The purpose of the hot air balloon adding two whole kilograms of chalk to the atmosphere is a glorious multipurpose marketing exercise. It might as well be a skywriting advert.
Building a sunshade for the whole planet radiates cinematic desperation — it’s advertising the terror of climate change — Really, we need to do that? It’ll get everyone talking about climate change for another five minutes, as if it mattered. But make no mistake, it’s such an ambitious Manhattan-scale idea, it’s advertising Bill Gates the billionaire, too. This is meant to raise his global cachet too. Super-Bill to the rescue. Is he God?
But it’s also advertising other things, like how stupid the climate models are, how fake the pious planetary-care is, and how daft the whole UN-herd is.
Bill Gates plans to launch a bag of chalk into the stratosphere and somehow get useful data out of it about whether we could build an Earthly sunshade to cool ourselves on the same scale as a super volcano. ( To that end, if it looked like he might succeed, watch the Paris agreement dissolve a nanosecond after someone starts to get serious about shading one nation and not some other one.)
So straight off some of the Ecoworriers panic that this is a terrifying experiment — not because Bill Gates is recklessly endangering the climate — but because, if this works, it ” will be used by politicians as a justification to postpone reducing greenhouse gas emissions.”
Lordy! Imagine the disaster if the planet cooled, and the Green movement got what it wanted without the hair shirts? What really matters to them, reducing CO2 or getting people to stop driving and clogging up their roads?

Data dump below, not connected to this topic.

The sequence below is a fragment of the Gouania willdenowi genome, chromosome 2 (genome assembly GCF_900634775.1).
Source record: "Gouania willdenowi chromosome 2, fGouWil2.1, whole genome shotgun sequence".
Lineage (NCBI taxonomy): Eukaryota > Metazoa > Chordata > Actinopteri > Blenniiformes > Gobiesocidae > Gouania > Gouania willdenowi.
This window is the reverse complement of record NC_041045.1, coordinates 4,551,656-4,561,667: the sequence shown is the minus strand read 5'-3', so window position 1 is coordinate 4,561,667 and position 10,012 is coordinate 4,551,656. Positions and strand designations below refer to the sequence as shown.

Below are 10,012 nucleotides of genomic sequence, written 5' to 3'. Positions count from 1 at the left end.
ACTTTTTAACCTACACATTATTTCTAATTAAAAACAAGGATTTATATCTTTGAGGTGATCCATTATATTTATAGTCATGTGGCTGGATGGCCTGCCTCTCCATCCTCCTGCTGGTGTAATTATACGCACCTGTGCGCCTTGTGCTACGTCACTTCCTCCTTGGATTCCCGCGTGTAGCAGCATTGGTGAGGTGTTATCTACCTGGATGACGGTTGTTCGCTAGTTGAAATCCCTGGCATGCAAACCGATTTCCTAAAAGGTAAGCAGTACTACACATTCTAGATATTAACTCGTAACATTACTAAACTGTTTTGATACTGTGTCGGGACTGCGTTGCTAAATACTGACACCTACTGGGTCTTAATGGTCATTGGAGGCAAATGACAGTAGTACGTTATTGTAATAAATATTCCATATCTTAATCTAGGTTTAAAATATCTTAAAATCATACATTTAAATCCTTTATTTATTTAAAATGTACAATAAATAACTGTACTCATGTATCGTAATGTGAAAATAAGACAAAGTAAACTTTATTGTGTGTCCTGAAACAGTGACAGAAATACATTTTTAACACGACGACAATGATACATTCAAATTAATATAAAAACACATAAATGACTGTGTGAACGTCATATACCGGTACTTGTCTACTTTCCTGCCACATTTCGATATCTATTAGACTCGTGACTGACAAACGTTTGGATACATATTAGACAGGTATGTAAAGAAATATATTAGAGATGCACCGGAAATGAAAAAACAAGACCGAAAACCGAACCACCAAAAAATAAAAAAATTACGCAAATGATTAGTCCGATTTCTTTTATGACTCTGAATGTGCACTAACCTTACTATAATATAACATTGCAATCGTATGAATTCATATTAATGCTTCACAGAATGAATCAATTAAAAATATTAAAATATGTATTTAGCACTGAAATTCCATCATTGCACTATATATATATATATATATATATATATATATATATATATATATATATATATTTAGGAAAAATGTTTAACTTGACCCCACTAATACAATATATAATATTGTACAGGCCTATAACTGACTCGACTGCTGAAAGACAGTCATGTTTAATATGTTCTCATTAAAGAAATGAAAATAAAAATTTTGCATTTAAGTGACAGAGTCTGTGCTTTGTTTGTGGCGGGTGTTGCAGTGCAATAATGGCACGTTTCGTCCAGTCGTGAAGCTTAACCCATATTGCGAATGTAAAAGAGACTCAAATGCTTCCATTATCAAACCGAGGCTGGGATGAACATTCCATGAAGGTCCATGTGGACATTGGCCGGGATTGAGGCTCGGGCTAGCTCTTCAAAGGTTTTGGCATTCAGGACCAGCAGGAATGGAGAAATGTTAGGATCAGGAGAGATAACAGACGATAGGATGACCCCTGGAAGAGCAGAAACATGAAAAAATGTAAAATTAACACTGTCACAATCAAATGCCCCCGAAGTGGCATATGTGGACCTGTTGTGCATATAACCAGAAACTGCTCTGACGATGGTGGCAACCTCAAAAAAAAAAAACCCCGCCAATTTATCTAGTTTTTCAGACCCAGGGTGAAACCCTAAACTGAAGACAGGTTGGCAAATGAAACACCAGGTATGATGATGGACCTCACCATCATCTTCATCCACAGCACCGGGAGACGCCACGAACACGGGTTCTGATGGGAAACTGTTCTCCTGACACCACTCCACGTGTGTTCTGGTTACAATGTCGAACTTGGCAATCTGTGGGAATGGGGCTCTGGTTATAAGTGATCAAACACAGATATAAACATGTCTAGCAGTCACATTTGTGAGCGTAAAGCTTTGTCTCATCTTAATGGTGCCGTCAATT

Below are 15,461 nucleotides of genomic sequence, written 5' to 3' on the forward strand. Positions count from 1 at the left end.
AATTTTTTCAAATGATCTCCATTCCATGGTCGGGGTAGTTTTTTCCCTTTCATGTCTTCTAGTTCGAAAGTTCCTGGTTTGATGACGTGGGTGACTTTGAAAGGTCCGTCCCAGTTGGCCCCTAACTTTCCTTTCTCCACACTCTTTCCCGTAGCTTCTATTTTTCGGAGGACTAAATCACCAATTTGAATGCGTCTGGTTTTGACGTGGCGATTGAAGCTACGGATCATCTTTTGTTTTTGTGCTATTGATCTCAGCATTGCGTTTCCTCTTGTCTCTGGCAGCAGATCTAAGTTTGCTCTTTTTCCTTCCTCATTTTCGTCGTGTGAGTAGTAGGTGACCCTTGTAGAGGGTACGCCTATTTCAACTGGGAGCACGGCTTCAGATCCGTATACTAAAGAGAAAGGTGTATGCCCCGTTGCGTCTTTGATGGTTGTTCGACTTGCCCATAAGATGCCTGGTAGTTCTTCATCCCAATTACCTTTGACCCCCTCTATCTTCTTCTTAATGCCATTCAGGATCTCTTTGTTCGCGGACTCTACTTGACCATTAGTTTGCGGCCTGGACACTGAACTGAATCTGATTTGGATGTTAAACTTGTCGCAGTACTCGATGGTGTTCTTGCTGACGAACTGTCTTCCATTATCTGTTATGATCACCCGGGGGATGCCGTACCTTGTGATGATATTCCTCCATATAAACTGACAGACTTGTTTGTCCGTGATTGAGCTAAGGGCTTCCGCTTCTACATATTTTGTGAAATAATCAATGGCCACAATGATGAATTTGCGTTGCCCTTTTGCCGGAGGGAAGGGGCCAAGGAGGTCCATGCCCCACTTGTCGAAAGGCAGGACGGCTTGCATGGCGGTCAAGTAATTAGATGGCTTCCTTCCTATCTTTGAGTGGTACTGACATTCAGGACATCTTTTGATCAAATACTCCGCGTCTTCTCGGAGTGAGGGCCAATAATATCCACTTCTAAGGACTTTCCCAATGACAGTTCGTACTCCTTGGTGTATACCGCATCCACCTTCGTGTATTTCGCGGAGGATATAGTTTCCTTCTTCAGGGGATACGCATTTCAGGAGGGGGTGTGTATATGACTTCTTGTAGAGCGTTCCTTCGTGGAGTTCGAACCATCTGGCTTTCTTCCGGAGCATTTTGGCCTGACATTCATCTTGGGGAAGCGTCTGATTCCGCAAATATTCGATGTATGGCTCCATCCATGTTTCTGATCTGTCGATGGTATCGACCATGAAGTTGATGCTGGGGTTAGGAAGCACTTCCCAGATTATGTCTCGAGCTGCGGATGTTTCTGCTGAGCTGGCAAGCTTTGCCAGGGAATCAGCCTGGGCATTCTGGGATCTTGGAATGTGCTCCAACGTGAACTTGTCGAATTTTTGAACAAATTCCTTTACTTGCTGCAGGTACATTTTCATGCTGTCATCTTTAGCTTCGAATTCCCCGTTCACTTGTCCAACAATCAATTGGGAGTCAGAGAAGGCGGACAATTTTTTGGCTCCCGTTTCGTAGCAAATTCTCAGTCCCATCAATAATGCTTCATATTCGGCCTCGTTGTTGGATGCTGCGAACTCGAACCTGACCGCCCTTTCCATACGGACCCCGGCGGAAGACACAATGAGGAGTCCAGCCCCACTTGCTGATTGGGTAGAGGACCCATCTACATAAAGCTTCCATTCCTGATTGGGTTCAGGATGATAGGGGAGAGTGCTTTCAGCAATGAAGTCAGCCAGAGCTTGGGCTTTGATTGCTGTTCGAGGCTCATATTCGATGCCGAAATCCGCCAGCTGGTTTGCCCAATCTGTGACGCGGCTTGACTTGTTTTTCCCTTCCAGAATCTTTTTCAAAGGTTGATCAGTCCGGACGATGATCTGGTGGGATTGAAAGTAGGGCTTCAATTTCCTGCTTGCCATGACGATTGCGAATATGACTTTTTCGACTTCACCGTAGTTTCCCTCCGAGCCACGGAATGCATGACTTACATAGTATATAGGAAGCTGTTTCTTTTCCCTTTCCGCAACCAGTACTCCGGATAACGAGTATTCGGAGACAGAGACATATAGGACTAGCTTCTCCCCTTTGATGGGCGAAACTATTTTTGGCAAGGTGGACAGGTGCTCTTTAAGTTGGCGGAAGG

Indeed, not having to bankrupt all the fossil fuel corporations? I mean really!?
It’s worse than that– the Deplorables would get hooked on pumping up the white skies, addicted to chalk to cover up for all their sins!
‘It would cool the planet by reflecting solar radiation but once you’re on to that, it’s like taking heroin — you’ve got to carry on doing the drug to keep on having the effect,’ he said.
He explained that without tackling pollution first we would have to keep lifting more and more dust into the stratosphere, which would change the daytime sky to white and if it ever stopped there would be a rise in global temperatures again.
Recklessly fiddling with the climate to save us from reckless fiddling.
Apparently the same models that have all the answers now, are pretty useless at predicting what happens when one aerosol changes.
Climatologists are also concerned that such tinkering could unintentionally disrupt the circulation of ocean currents that regulate our weather.
This itself could unleash a global outbreak of extreme climatic events that might devastate farmland, wipe out entire species and foster disease epidemics.
Which begs the question — some models are happy to say exactly what will happen if we reduce CO2, but those same models apparently don’t work at all on aerosols.
Scientists may be able to set the perfect climatic conditions for farmers in America’s vast Midwest, but at the same time this setting might wreak drought havoc across Africa.
For it is not possible to change the temperature in one part of the world and not disturb the rest. Everything in the world’s climate is interconnected.
Furthermore, any change in global average temperature would in turn change the way in which heat is distributed around the globe, with some places warming more than others.
This, in turn, would affect rain levels. Heat drives the water cycle — in which water evaporates, forms clouds and drops as rain. Any heat alteration would cause an accompanying shift in rainfall patterns. But how and where exactly?
There is no way of predicting how the world’s long-term weather may respond to having a gigantic chemical sunshade plonked on top of it.
No way of predicting long term weather indeed. Someone tell the modelers.
Imagine if the world was going to cool in the next 50 years but all the models said it was warming so geniuses put up a sunscreen and made the cooling worse?
What if a Krakatoa goes off the week after the dust is released?
Someone will have to design a nuclear-powered flying vacuum-cleaner before the next ice age hits.
h/t Colin, and Kathleen.